#24 zokiTzar

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Posted 08 September 2010 - 09:00 PM

thanks greger and posaune
I will do the fixes and post progress

#25 Schneidergott

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Posted 09 September 2010 - 08:57 PM

I hate to say this, but I find it's better to start again from scratch.
The changes you made have affected many different areas of the toile.
For example, when you altered the back and front lengths you also shifted the natural waist line out of it's position, so the darts are not in the right place any more.

I recommend starting with proper measurements, but first a few comments on what to keep in mind:

1) Your lady has a straight back with strong blades, which means that although the back centre seam has to be quite straight you'll need additional length over and across the blades.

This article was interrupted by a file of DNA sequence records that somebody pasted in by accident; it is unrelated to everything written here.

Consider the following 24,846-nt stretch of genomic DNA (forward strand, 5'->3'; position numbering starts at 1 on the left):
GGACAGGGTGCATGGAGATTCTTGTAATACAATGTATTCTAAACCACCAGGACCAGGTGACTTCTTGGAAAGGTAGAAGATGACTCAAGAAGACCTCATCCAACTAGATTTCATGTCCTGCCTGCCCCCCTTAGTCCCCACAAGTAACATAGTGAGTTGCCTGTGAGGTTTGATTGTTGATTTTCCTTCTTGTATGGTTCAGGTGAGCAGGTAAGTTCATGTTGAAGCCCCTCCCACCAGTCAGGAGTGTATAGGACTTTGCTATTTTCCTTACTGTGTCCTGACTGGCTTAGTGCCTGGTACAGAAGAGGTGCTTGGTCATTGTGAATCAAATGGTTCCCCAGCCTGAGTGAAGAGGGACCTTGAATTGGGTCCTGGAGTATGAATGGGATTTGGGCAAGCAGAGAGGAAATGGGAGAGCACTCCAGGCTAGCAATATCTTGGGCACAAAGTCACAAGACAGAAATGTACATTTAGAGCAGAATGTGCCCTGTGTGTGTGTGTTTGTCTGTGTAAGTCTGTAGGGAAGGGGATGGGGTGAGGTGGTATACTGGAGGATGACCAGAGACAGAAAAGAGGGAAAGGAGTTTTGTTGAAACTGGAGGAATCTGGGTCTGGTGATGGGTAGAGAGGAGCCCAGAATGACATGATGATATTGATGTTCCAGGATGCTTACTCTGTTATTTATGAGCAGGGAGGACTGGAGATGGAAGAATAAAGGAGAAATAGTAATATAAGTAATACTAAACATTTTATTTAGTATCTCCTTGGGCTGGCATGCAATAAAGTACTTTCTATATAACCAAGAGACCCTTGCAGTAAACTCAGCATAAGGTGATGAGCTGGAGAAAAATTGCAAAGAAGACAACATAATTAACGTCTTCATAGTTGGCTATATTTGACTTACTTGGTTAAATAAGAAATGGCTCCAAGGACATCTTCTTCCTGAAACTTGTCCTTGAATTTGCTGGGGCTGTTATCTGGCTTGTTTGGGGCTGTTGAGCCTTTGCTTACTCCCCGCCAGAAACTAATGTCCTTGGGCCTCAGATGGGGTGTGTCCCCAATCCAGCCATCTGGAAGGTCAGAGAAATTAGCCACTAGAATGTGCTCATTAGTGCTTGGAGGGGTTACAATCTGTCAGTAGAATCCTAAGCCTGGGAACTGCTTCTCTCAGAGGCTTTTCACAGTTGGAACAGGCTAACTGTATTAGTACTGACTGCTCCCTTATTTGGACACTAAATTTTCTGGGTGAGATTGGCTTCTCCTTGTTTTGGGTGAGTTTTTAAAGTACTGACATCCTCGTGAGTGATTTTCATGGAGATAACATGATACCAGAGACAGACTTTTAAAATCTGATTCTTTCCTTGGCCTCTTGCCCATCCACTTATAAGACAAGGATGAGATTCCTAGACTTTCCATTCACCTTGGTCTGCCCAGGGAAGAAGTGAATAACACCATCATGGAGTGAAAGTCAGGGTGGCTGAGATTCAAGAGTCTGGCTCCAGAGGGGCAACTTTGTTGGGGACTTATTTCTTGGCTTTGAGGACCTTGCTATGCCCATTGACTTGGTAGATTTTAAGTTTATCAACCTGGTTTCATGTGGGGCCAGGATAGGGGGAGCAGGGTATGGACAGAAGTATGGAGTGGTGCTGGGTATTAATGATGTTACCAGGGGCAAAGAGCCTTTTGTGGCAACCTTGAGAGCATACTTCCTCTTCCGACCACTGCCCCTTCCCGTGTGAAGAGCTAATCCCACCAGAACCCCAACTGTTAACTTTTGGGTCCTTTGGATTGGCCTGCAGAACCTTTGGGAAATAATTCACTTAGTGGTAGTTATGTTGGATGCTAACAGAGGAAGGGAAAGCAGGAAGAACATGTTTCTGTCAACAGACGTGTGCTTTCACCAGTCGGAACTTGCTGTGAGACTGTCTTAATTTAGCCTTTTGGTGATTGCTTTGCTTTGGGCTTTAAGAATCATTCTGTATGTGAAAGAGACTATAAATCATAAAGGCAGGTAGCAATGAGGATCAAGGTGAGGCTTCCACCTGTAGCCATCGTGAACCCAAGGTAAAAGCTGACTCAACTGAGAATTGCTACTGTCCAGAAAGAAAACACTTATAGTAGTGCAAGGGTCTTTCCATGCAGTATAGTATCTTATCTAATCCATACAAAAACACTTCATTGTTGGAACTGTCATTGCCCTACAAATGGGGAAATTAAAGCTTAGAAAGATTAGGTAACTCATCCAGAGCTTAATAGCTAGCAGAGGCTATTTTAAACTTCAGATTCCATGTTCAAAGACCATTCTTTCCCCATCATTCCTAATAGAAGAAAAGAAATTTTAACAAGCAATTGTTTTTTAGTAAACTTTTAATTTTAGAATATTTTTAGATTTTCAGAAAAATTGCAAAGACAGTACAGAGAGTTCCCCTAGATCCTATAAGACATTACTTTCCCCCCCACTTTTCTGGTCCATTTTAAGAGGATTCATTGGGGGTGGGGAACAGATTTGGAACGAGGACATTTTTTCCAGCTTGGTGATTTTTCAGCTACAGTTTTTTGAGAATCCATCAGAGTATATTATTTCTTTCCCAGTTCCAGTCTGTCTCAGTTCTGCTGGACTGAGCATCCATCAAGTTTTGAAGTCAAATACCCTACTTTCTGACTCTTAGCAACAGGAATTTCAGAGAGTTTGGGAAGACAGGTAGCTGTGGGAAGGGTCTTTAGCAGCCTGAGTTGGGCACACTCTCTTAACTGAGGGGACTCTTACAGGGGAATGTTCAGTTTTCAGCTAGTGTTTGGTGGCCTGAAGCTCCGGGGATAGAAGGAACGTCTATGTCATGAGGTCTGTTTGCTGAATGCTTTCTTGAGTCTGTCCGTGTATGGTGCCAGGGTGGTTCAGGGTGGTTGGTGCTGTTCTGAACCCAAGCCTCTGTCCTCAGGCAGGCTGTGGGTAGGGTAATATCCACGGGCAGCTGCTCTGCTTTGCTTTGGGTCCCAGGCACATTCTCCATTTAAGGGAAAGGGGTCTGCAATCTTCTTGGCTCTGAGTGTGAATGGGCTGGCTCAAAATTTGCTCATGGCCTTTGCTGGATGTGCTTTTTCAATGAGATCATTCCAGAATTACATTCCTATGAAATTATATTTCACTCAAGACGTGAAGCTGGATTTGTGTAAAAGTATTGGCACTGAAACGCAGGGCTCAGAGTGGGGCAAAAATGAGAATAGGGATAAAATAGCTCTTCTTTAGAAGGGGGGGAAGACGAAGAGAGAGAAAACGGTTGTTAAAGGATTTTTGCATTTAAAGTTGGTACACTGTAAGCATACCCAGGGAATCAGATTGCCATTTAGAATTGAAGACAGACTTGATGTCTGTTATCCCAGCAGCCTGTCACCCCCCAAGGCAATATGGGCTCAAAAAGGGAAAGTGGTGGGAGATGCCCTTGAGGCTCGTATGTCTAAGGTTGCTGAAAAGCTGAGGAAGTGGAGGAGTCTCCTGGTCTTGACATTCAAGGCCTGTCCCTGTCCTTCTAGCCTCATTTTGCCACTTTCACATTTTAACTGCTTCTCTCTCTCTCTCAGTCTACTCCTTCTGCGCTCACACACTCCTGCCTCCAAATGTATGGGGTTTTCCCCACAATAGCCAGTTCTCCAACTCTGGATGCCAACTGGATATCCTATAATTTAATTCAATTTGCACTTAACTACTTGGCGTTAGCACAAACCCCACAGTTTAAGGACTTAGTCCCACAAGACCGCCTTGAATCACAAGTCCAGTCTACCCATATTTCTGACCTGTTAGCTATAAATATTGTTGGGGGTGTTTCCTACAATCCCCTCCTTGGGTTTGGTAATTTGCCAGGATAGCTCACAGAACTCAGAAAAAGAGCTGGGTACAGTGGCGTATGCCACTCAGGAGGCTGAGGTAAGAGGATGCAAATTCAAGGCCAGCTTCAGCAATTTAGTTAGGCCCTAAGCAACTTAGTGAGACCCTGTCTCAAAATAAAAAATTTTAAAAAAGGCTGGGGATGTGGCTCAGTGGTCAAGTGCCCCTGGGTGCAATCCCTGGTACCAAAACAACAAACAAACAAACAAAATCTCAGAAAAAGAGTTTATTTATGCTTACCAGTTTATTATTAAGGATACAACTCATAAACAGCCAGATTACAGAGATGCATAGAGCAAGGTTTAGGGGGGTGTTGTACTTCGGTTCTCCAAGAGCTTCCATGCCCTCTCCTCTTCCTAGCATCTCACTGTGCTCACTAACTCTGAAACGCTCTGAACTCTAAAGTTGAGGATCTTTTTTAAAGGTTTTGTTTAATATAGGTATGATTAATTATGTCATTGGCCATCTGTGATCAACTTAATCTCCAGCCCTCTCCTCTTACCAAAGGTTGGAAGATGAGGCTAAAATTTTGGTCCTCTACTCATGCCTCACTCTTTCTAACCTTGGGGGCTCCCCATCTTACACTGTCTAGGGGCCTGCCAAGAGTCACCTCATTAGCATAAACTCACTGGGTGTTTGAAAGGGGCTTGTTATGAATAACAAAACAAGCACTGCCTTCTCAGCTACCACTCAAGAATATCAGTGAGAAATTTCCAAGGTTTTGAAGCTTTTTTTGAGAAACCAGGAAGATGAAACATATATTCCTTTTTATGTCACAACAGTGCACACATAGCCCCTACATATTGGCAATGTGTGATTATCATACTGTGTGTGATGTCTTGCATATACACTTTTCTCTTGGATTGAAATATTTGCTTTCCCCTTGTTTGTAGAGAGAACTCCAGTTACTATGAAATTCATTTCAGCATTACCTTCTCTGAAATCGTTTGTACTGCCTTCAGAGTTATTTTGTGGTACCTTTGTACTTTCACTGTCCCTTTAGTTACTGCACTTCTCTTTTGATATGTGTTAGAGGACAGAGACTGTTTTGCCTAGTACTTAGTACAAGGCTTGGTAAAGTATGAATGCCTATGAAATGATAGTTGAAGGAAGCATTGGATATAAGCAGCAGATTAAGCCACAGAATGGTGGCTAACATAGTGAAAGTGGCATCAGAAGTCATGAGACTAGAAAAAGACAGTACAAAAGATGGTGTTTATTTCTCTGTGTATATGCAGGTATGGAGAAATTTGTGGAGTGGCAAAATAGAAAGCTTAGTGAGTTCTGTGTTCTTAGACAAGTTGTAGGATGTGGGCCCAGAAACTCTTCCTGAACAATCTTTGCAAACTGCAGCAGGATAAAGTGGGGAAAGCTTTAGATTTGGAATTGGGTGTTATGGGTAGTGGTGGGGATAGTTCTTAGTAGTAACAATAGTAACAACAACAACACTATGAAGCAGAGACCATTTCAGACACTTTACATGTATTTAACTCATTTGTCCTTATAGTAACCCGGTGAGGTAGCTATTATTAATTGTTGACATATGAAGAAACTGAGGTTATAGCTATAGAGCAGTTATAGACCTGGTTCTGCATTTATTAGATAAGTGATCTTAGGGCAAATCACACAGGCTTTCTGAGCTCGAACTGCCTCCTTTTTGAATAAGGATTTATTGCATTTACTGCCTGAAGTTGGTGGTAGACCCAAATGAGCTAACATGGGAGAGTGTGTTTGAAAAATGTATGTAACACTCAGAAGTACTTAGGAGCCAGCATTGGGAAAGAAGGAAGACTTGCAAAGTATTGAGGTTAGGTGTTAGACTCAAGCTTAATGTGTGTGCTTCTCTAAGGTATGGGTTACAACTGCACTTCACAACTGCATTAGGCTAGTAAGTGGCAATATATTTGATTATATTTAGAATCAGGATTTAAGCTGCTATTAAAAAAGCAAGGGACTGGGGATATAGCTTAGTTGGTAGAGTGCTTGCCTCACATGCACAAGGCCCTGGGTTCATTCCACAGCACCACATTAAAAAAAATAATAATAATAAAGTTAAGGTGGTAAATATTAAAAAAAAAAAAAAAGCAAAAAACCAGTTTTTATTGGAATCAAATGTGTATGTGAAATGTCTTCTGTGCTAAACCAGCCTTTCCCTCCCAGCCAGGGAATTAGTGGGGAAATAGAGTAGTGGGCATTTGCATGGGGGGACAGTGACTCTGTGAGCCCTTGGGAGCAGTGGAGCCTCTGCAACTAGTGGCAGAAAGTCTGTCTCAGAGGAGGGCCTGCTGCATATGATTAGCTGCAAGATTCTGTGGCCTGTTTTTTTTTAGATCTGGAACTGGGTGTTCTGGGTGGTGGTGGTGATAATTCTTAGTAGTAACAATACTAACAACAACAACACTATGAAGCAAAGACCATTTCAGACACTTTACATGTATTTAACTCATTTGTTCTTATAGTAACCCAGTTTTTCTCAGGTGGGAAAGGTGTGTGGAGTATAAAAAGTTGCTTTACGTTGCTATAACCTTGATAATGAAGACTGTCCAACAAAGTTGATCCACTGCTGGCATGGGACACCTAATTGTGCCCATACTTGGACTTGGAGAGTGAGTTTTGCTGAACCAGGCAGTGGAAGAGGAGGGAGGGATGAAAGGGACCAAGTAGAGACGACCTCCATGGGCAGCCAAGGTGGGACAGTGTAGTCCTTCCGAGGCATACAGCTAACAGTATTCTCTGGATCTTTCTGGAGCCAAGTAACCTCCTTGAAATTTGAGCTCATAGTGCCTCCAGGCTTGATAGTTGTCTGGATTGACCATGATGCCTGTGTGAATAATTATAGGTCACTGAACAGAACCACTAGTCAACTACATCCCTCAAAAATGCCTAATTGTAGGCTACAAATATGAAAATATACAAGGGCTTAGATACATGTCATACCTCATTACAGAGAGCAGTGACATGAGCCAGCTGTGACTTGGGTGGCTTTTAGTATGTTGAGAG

So the easiest way to get that is to have a panelled back, with the option to have a seam down from the shoulder or into the armhole:

Posted Image

Whatever you prefer.

2) She has full hips, so you'll need extra width and extra length there, so you might try opening the pattern at hip level, adding an inch or so (that would be at the back hip line from point g3 to G1 in the draft)

Posted Image

Back to the basics of measuring:

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Sator and posaune are working on a translation of the Rundschau system for women (which is a huge piece of work, so you'll need some patience), so you might like to try that once it's done.

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#26 zokiTzar

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Posted 10 September 2010 - 06:29 PM

ok , will do the pattern/toile all over with all the above in mind
thanks

#27 greger